Professor U Pe Maung Tin (1888-1973): The Life and Work of an Outstanding Burmese Scholar
In 1998, Daw Tin Tin Myaing (Brenda Stanley), the youngest daughter of the late Burmese scholar U Pe Maung Tin, organized a symposium at the University of London School of Oriental and African Studies to honor the achievements of her father. U Pe Maung Tin grew up as a Christian, but mastered Pali, the language of Buddhism, early in his career. This led him to become one of the world’s leading translators of Pali texts into English and interpreter of Buddhist doctrine to Western scholars. This article by guest editor and former student Anna Allott outlines U Pe Maung Tin’s life and work as a Pali scholar, lifelong student and promoter of the Burmese language, historian, linguist, phonetician, teacher, and editor.
Professor U Pe Maung Tin: A Gentle Genius, A Meek Master
Alan Saw U
U Pe Maung Tin’s accomplishments as a Burmese scholar are well-documented. Less so are his teachings and writings about Christianity and the Christian ministry in Burma. Alan Saw U, executive secretary and editor of the Myanmar Christian Literary Society, reflects on U Pe Maung Tin’s life as a leading figure in the Anglican Church in Burma.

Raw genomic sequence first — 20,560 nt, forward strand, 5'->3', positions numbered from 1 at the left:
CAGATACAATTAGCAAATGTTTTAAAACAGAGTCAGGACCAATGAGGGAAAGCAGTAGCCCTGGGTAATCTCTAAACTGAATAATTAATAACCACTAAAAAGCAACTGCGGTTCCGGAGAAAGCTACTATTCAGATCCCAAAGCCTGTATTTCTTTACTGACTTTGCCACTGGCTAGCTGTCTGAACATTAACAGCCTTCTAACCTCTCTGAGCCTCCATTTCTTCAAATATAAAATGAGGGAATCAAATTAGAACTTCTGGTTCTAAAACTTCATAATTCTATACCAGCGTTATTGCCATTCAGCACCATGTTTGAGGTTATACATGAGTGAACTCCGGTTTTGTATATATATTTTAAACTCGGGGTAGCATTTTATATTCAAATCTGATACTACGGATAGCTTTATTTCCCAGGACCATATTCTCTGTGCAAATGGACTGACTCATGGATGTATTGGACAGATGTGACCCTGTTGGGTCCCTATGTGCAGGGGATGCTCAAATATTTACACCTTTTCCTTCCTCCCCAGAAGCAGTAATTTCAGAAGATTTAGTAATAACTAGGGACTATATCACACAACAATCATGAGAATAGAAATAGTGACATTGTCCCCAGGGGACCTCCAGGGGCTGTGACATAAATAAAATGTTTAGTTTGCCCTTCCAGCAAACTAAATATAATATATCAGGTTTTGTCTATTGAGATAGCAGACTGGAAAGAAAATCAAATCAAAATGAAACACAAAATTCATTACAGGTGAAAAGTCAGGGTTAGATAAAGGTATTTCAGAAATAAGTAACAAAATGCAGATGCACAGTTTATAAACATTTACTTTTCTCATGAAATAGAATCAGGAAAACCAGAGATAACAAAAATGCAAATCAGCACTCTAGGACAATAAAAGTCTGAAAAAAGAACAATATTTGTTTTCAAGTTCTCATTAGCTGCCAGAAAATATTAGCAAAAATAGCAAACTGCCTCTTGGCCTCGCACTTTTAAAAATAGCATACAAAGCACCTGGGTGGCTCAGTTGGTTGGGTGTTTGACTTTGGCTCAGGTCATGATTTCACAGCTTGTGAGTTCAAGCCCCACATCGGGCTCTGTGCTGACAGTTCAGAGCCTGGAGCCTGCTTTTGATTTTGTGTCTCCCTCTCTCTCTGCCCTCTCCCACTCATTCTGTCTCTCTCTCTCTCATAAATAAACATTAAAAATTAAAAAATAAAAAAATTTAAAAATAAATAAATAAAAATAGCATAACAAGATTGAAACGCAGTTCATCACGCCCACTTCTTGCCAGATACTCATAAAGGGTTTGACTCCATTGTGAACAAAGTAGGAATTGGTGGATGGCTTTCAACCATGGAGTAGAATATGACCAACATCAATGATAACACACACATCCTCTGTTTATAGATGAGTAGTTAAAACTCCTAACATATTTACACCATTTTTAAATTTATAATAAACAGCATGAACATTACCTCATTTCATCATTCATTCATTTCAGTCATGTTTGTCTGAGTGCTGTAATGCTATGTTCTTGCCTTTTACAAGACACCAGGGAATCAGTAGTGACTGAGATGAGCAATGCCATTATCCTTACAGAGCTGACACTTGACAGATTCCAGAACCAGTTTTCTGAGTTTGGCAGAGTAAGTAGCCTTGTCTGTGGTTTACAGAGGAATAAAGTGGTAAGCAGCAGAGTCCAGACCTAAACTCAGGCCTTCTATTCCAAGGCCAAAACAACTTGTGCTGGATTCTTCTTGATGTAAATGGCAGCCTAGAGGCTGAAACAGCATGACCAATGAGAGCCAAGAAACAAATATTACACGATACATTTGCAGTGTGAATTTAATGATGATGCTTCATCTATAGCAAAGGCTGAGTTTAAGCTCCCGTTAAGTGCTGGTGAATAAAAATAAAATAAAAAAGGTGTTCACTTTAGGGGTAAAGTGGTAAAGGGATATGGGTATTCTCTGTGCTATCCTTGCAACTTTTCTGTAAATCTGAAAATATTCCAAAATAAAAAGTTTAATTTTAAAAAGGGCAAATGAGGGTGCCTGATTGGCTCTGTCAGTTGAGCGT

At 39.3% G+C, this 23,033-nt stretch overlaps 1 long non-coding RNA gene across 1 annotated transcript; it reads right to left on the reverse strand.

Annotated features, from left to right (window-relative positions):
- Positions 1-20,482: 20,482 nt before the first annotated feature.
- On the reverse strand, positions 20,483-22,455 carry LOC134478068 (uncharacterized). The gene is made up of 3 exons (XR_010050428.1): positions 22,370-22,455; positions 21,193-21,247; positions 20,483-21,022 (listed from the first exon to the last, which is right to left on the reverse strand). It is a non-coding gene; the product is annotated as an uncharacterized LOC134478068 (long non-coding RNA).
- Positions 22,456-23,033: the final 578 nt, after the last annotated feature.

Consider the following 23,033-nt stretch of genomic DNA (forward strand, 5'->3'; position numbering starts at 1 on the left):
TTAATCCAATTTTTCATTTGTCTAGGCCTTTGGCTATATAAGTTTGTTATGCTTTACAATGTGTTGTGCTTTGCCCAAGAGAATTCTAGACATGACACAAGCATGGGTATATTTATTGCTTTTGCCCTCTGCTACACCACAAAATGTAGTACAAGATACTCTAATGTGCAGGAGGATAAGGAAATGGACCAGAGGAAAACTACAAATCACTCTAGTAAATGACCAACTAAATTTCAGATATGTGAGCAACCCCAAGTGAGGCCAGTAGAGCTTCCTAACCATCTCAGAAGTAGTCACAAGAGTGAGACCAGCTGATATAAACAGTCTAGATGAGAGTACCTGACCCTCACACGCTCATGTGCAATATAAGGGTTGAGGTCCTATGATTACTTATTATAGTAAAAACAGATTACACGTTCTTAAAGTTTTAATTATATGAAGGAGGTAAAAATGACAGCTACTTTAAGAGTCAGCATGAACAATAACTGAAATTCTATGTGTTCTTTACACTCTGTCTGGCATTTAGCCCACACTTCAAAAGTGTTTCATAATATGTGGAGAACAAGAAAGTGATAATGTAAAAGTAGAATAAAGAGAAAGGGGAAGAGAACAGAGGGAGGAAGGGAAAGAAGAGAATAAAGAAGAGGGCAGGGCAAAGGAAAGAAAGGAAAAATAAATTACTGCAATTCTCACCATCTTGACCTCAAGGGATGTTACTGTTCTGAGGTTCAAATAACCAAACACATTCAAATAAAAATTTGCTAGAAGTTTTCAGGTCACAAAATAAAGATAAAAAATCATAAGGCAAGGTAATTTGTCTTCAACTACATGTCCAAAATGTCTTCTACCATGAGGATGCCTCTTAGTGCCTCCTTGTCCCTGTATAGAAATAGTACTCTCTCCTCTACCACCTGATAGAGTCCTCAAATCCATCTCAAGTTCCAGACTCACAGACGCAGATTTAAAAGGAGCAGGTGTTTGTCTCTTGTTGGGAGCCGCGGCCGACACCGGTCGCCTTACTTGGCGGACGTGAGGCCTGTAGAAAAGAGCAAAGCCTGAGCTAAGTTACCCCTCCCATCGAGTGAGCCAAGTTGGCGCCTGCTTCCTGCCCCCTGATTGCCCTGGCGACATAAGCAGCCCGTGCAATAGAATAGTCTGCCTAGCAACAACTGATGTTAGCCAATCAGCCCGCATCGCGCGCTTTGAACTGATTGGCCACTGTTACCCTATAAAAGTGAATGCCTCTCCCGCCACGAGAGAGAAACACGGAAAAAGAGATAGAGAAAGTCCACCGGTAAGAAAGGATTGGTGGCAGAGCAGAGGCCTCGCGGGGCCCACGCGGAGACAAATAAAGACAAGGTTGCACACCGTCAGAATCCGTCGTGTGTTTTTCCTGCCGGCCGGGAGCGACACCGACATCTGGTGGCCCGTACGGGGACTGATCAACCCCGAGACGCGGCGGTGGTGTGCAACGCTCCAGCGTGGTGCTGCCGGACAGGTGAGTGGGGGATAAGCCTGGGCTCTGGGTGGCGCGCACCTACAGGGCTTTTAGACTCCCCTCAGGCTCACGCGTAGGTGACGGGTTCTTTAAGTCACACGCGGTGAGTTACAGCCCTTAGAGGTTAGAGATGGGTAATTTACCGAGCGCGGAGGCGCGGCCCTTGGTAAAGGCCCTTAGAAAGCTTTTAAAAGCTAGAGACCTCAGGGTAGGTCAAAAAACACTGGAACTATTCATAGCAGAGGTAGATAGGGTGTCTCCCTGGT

U Pe Maung Tin — Researcher, Scholar, Pedagogue: His Contribution to Burmese Studies in France
U Pe Maung Tin possessed, by nature, all of the qualities of an erudite researcher: he was always ready to learn more; constantly trying to deepen his understanding; frequently opening a new line of inquiry; and in his work, at once rigorous and bold. U Pe Maung Tin never allowed himself to become a prisoner of tradition, though he knew perfectly the traditions of his own country and masterfully assimilated those of Great Britain. Convention never obstructed him from stating a scientific truth or doing the morally right thing. For those reasons, he left behind a legacy of lasting valuable research.
U Pe Maung Tin’s and Luce’s "GlassPalace Revisited
U Tun Aung Chain
A leading contemporary Burmese historian, U Aung Chain Tun offers a thoughtful and illuminating perspective on U Pe Maung Tin’s translation ion of The Glass Palace Chronicle of the Kings of Burma with G.H. Luce.
Notes on Dipavamsa: An Early Publication by U Pe Maung Tin
While trolling a Burmese market, German scholar Tilman Frasch unexpectedly found a battered copy of U Pe Maung Tin’s first work, Notes on Dipavamsa, a text that opened new doors to scholarship on the history and literature of Theravada Buddhism—and set U Pe Maung Tin on a long and fruitful journey as Burma’s leading scholar of the 20 th century.
U Pe Maung Tin Bibliography
Patricia M. Herbert
From age 23 until his death at 84, U Pe Maung Tin was a prodigious writer and editor in both Burmese and English. He was the editor of the im